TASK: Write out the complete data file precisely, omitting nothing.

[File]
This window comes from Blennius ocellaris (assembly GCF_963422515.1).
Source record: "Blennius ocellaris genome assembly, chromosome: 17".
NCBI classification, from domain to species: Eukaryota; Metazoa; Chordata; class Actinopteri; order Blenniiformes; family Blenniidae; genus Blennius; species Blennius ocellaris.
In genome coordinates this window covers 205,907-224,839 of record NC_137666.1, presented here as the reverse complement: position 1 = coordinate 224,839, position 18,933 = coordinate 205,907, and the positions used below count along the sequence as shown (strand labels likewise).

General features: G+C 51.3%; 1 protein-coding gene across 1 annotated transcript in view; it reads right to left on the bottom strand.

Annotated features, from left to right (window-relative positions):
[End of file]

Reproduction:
This window comes from Blennius ocellaris (assembly GCF_963422515.1).
Source record: "Blennius ocellaris genome assembly, chromosome: 17".
NCBI classification, from domain to species: Eukaryota; Metazoa; Chordata; class Actinopteri; order Blenniiformes; family Blenniidae; genus Blennius; species Blennius ocellaris.
In genome coordinates this window covers 205,907-224,839 of record NC_137666.1, presented here as the reverse complement: position 1 = coordinate 224,839, position 18,933 = coordinate 205,907, and the positions used below count along the sequence as shown (strand labels likewise).

General features: G+C 51.3%; 1 protein-coding gene across 1 annotated transcript in view; it reads right to left on the bottom strand.

Annotated features, from left to right (window-relative positions):